Liberator[engl] For all your discotheque, roller rink and amusement arcade needs Finders Keepers Records in collaboration with synth pioneer Suzanne Ciani bring you the full version edit of her intergalactic vocoder driven TV jingle for Atari’s classic Liberator arcade game. Originally proposed for a possible promotional flexi-disc release this remastered feature length version includes a lost second verse and extra custom-made space age sound designs that hark back to her earlier work on Meco’s Star Wars Galactic Funk cash-in. Housed here in Atari style packaging and pressed on diamond white wax this 45 single comes complete with another Atari jingle Summer taken from her groundbreaking original company portfolio cassettes which were recently, errr, liberated from her original studio archives. This limited release also marks a brand new campaign of further unearthed computer music/synth funk artefacts from Finders Keepers latest trip into the Ciani Musica archive which will coincide with her first-ever Buchla fuelled tour of Europe penned for Autumn 2014.
- EAN 5060099505218
- 01. Lixiviation
02. Atari Video Games Logo
03. ‘Clean Room’ ITT TV Spot
04. Almay ‘Eclipse’ TV Spot
05. Paris 1971
06. Sound Of A Dream Kissing
07. Atari Corporate Tag
08. Princess With Orange Feet
09. ‘Pop & Pour’ Coca-Cola Logo
10. ‘Discover Magazine’ TV Spot
11. Live Buchla Concert 1975
12. ‘Inside Story’ PBS TV Spot
13. ‘Liberator’ Atari TV SPot
14. Eighth Wave
15. Sound Of Wetness
16. Second Breath
Lixiviation[engl] The American Delia Derbyshire Of The Atari Generation With a sonic portfolio that boasts commissions for the Xenon classic pinball machine, the sounds for the Meco Star Wars theme, the Atari TV commercials and the elec- tronic sound effects in the original Stepford Wives film (amongst many others) the mutant electronic music CV of Suzanne Ciani is proof that in a 1970s commercial world of boys toys, monopolised by a male dominated media industry, a woman’s touch was the essential secret ingredient to successful sonic seduction. A classically trained musician with an MA in music composition this American Italian pianist was first introduced to the synthesizer via her connections in the art world when abstract Sculptor and collaborator Harold Paris introduced Suzanne to synthesizer designer Don Buchla who created the instrument that would come to define Ciani's synthetic sound (The Buchla Synthesiser). Cutting her teeth providing self-initiated electronic music projects for art galleries, experimental film directors, pop record producers and proto-video nasties Suzanne soon located to New York where she quickly became the first point of call for electronic music services in both the underground experimental fields and the commercial advertising worlds alike. Counting names like Vangelis and Harald Bode amongst her close friends Suzanne and her Ciani Musica companybecame the test- ing ground for virtually any type of new developments in electronic and computerized music amassing an expansive vault of commercially unexposed electronic experi- ments which have remained untouched for over 30 years... until now. Finders Keepers Records are happy to announce a new creative archive based rela- tionship with Suzanne Ciani, a very unique and celebrated experimental composer in her own right, who, as one of the very few female composers in the field (Save Chicago's Laurie Spiegel, Italy's Doris Norton, and a post-op Walter Wendy Carlos) turned a hugely significant wheel behind-the-screens of many early computerised music modules throughout the 1980s dating back to her formative years studying at Stanford's Artificial Intelligence Labs in the early 70s. Suzanne Ciani's detailed and academic approach to music and electronics coupled with an impeccable sense of timing and melody (and a good sense of humour) shines throughout this new collec- tion of previously unreleased recordings. Lixiviation complies and recontextualises both secret music and commercial experiments of Suzanne Ciani made for micro- cosmic time slots and never previously documented on vinyl or CD. This is the first sneak peek of the early Ciani metal music and non-pop that later went on see her nominated for multiple Grammy awards for her later achievements which brought synthesiser music to the new age movement.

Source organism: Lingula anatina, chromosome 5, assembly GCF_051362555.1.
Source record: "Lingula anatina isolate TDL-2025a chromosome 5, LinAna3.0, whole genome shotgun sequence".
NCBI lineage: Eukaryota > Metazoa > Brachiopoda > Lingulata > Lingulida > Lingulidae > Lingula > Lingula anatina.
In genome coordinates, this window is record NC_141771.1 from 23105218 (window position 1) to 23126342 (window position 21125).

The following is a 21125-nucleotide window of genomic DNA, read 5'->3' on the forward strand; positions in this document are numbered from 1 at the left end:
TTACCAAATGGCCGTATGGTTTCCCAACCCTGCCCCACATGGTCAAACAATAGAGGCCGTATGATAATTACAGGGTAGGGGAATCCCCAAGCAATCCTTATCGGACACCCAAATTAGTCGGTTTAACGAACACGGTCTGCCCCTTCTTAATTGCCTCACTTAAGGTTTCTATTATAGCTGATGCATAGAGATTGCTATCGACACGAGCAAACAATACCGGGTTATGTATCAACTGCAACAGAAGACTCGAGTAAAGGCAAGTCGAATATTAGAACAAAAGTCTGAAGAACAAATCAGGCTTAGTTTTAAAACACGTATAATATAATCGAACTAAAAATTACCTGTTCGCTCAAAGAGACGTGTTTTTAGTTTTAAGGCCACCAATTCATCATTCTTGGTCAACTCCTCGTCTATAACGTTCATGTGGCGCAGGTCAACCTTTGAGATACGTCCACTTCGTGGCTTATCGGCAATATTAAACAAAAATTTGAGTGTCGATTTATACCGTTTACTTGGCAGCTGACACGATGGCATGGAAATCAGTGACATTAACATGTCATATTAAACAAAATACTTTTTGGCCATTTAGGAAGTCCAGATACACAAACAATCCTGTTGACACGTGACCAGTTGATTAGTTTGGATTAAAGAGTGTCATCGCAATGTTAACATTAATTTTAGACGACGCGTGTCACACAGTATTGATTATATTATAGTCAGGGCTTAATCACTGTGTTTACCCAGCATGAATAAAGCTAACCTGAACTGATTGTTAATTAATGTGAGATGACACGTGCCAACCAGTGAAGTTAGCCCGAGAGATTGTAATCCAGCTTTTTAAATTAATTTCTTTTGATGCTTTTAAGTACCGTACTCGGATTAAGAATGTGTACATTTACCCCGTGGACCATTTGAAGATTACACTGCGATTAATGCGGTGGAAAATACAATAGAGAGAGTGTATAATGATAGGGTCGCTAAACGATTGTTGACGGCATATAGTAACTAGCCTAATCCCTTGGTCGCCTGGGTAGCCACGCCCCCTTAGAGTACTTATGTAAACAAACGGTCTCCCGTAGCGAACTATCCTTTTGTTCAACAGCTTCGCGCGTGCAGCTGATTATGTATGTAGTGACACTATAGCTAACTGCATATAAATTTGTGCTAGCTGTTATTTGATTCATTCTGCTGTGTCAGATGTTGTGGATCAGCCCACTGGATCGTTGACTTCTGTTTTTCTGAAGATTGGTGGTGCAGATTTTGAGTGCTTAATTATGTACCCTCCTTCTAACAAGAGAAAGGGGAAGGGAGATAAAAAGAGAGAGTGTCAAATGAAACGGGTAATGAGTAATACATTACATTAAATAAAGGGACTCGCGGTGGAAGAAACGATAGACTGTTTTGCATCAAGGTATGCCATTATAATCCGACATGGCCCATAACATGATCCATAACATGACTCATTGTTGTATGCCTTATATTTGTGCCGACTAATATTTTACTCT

- EAN 5060099503665